The McDonnell Douglas F/A-18 Hornet was a result of the United States Navys (USN) Naval Fighter Attack Experimental program to procure a multirole aircraft to replace the F-4 Phantom II, A-4 Skyhawk and A-7 Corsair II, and to complement the F-14 Tomcat. Secretary of the Navy W. Graham Claytor, Jr. gave the name “Hornet” on March 1, 1977.
The F/A-18 is a twin-engine, multi-mission fighter/attack aircraft that can operate from either aircraft carriers or land bases. It was designed to attack both ground and aerial targets. Developed in the 1970s for service with the Navy and the US Marine Corps, it is also used by the air forces of several other nations. The Hornet fills a vast spectrum of roles, including fleet air defense, interdiction, air superiority, suppression of enemy air defenses, close and deep air support, reconnaissance, forward air control, fighter escort, and day and night strike missions. In addition, it is the aerial demonstration aircraft of the USNs Navy Flight Demonstration Squadron, the Blue Angels.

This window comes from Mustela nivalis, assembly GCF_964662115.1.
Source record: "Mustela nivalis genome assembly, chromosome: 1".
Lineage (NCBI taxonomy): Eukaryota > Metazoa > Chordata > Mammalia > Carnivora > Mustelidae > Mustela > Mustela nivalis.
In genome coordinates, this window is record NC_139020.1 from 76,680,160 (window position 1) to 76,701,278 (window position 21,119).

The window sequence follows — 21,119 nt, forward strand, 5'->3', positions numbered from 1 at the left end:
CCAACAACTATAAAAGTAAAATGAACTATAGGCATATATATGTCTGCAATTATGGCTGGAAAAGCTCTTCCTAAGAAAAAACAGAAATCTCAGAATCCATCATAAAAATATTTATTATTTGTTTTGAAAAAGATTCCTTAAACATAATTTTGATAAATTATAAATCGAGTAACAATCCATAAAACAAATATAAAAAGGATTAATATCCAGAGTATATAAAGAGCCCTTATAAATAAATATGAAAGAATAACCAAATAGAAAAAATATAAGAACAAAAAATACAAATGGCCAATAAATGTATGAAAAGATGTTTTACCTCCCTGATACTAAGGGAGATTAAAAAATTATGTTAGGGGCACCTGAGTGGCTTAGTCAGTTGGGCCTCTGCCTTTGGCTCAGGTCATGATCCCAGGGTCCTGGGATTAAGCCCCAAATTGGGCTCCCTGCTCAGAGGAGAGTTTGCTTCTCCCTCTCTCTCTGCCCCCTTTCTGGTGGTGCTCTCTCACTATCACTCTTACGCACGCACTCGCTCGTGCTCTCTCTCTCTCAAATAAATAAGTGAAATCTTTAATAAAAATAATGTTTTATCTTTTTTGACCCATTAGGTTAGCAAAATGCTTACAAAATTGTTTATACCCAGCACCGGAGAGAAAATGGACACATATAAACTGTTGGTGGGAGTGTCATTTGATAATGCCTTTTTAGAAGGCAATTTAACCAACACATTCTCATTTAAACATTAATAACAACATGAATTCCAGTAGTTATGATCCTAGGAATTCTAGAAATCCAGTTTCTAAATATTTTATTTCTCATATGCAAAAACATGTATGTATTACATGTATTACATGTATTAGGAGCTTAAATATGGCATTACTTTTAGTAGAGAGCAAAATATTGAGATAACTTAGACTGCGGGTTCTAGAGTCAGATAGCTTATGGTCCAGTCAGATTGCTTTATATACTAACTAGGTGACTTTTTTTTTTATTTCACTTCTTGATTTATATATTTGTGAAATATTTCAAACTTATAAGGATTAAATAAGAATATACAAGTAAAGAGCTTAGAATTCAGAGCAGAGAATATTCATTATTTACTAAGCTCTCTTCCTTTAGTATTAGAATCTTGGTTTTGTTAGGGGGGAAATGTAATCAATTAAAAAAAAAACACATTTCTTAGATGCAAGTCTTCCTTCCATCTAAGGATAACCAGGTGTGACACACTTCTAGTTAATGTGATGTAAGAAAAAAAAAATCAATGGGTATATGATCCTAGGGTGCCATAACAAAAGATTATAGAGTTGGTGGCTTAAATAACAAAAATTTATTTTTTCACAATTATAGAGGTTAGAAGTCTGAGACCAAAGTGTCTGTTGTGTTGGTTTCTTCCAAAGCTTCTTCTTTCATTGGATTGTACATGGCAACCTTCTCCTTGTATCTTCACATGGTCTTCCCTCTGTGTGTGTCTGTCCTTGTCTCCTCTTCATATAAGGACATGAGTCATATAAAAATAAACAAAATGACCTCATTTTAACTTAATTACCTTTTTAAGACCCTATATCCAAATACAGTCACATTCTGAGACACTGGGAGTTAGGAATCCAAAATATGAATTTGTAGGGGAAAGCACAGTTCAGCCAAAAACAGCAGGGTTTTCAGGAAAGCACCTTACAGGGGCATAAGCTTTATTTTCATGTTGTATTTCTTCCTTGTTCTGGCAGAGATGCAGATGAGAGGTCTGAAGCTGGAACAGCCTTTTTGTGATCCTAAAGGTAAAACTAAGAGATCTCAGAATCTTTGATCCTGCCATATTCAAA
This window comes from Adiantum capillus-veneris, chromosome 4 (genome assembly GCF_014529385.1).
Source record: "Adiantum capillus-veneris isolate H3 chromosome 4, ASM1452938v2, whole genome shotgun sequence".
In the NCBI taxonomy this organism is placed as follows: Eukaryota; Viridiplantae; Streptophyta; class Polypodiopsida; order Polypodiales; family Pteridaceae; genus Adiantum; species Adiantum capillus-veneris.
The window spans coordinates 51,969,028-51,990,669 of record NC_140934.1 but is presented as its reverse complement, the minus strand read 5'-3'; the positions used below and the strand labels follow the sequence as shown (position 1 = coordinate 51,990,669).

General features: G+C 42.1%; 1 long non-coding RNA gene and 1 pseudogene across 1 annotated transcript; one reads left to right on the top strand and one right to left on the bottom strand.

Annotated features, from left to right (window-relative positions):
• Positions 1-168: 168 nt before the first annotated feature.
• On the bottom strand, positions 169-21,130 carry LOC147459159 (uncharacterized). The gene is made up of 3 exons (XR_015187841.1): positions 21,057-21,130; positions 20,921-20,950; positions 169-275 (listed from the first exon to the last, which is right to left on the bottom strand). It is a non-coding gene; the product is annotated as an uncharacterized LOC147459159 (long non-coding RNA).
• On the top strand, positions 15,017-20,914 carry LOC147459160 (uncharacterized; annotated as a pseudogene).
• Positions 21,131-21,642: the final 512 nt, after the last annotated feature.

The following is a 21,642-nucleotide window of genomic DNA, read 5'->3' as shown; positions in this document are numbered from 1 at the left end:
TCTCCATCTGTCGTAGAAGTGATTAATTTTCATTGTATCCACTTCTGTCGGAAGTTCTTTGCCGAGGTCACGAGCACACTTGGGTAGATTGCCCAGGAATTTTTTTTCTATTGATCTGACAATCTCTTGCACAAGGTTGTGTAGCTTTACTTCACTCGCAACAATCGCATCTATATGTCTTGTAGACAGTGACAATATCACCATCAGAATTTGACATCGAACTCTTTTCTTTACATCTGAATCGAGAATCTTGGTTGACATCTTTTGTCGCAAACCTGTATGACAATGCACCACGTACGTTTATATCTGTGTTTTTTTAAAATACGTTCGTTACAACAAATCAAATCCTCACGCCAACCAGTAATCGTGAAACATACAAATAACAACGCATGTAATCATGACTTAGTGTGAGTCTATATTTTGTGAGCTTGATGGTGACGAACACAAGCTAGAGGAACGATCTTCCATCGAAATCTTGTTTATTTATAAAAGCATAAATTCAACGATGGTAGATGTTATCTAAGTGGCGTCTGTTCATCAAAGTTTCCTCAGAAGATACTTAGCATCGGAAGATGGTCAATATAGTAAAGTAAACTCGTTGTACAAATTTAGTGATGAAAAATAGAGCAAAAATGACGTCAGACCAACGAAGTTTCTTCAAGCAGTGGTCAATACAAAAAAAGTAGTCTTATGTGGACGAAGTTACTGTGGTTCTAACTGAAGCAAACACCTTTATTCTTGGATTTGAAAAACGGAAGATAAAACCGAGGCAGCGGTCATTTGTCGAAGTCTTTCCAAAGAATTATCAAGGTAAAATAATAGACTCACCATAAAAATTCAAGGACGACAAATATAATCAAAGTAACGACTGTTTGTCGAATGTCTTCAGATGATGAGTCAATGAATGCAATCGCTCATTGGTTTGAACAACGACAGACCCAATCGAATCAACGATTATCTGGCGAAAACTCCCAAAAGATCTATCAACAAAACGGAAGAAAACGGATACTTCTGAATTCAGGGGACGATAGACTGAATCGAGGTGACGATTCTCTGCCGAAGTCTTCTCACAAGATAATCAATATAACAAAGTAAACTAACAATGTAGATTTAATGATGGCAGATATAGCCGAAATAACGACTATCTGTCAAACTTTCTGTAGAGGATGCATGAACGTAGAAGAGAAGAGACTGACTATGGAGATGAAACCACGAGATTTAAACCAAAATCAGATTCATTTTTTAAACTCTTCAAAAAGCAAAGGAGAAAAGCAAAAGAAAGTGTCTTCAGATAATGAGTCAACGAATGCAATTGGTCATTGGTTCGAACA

Formed in 1946, the Blue Angels are the worlds first officially sanctioned military aerial demonstration team. The group has been using the Hornet since they completed their 40th anniversary year and unveiled the sleek aircraft on November 8, 1986. The power and aerodynamics of the Hornet allows them to perform a slow high angle of attack “tail sitting” maneuver, and to fly a loop with landing gear down in formation, neither of which has been duplicated by the Thunderbirds of the Air Force. The Blue Angels perform more than 70 shows at 34 locations throughout the United States each year, where they still employ many of the same practices and techniques in their aerial displays as in 1946. Since their inception, they have flown for more than 427 million spectators worldwide.